Kinda riffing off Eric’s post from earlier this week, and also off the fact that I’ve been watching Glee all weekend, which is not even a show I like at all, but, like, “watching TV can become malignantly addictive,” etc.
The level of a certain kind of “realism” in episodes or scenes that deviate from the norm of a series (so, like, musical episodes in nonmusical series) can depend on whether those deviations fit easily within the rules/worldview that the series has set up. This is a “realism” within diegetic reality rather than real-reality (whatever that is). Anything that strains credibility within the rules of what is or is not normal or plausible within the show is what is “unrealistic.” (This is just stuff about a type of consistency, and thus I’m not being that insightful, apologies. Also, that’s a tvtropes link, which internet culture wants me to attach a warning to (itself a trope), so, like.) For example, when supposedly-set-in-the-real-world show Felicity [omg, spoilers] decides suddenly in the fourth season that magic is real, it’s very weird and disconcerting and doesn’t play well.
On to Glee (sorry).* There are a couple ways that musicals treat the relationship between music and not-music (these are really really not solid, definitive categories, just broad ideas of possible diegetic/nondiegetic relationships): the music can be integrated in the form of diegetic “performances” (musicals about people putting on musicals often do this), the music can sort of just happen and the world of the narrative is one in which people burst into song, or the music can be “explained away” (as in the Buffy episode) by some other “real” thing within the fictional world, like a spell or a series of fantasy sequences (I think House did this?). Glee, however, does all of these. Sometimes the music is performed, sometimes imagined, sometimes both performed and imagined at the same time, and sometimes it just comes out of nowhere for no reason and then everyone kind of pretends it didn’t happen. This is kind of consistent with the “reality” of Glee, which is one that oscillates wildly between total absurdity and saccharine sincerity. The series has little to no tonal consistency—the story-world shifts to accommodate anything and everything that the writers want to put in the show (A tragic car crash? Yes! Everyone dresses like a superhero for an episode? Sure!) so it makes sense that they would do this with the music as well, making Glee a show that can handle every level and type of music/narrative integration.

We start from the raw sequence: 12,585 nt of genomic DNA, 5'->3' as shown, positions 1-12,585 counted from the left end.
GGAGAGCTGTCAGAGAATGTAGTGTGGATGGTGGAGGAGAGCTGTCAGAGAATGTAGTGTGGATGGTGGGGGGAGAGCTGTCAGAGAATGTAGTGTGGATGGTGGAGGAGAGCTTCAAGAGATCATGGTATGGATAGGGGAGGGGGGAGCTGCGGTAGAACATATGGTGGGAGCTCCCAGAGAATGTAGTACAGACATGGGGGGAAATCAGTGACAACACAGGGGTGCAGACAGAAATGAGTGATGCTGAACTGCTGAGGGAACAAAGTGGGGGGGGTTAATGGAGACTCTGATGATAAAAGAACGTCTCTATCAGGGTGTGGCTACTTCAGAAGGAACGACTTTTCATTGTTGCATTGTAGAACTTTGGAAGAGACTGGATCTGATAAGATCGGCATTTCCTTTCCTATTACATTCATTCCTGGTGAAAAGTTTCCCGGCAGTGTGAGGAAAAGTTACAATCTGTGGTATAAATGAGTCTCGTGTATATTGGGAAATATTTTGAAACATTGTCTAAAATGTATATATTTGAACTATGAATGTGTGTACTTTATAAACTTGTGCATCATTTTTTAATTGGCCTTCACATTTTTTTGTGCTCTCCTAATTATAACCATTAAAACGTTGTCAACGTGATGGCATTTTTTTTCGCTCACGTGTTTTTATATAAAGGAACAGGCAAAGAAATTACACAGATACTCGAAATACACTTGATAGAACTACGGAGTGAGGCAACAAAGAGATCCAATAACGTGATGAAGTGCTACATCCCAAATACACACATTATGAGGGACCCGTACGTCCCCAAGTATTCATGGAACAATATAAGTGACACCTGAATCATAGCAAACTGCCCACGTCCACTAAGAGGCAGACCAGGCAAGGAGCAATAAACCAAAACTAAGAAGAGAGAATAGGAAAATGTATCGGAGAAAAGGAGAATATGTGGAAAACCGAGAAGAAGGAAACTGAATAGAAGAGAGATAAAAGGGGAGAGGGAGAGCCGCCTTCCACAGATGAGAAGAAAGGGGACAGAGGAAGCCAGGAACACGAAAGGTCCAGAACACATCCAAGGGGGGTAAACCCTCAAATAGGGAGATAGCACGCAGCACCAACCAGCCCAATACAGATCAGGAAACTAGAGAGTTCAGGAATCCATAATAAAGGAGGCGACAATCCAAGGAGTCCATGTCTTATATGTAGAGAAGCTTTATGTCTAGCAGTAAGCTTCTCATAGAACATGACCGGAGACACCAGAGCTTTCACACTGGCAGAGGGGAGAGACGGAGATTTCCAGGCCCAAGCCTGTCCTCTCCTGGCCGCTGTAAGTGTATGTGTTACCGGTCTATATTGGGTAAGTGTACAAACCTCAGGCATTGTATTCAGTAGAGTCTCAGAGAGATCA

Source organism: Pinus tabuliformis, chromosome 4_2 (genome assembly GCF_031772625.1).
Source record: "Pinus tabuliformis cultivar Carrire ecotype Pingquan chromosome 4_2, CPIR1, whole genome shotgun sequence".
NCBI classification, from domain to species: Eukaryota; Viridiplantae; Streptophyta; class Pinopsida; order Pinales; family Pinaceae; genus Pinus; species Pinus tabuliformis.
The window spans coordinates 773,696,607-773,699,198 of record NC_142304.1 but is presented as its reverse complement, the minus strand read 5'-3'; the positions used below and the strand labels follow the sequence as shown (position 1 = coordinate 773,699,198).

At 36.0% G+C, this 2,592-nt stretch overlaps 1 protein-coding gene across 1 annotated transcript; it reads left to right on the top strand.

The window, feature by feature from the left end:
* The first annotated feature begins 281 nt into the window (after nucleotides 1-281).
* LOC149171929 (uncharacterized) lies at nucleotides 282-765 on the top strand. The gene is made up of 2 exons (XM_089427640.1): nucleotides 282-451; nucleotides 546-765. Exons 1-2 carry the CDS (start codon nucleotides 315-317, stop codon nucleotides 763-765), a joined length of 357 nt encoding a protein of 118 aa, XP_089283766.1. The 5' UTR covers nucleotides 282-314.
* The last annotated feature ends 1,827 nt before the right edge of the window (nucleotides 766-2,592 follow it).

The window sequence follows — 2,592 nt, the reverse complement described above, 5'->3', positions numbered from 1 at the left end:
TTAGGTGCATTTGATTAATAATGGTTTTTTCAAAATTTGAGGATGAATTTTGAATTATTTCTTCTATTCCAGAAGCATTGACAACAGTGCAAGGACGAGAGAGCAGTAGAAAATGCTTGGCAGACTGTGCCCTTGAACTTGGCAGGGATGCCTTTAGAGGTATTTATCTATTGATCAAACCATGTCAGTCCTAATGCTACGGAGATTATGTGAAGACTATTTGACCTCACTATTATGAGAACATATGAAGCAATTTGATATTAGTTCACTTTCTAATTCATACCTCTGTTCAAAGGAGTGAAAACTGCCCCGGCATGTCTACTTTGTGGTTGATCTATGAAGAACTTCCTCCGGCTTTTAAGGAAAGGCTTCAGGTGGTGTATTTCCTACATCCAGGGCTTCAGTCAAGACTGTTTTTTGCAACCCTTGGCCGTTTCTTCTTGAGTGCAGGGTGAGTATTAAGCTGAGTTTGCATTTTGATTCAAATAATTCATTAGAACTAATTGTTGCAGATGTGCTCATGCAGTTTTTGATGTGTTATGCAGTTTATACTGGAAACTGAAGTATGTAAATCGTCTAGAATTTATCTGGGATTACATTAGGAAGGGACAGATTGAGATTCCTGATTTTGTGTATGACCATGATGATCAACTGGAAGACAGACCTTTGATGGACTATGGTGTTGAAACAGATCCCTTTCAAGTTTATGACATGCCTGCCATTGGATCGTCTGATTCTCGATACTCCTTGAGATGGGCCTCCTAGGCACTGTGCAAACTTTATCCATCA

Glee’s only norm is its lack of a norm—its lack of a consistent tone or a stable diegesis. This creates (in me, at least) a weird kind of dual effect, where technically anything is possible and nothing really strains credulity, but at the same time, everything comes across as weird and out of place.
*Also sorry to people who like Glee and are offended by me being mean to it. If you do like it, though, you should def tell me why because srsly idk.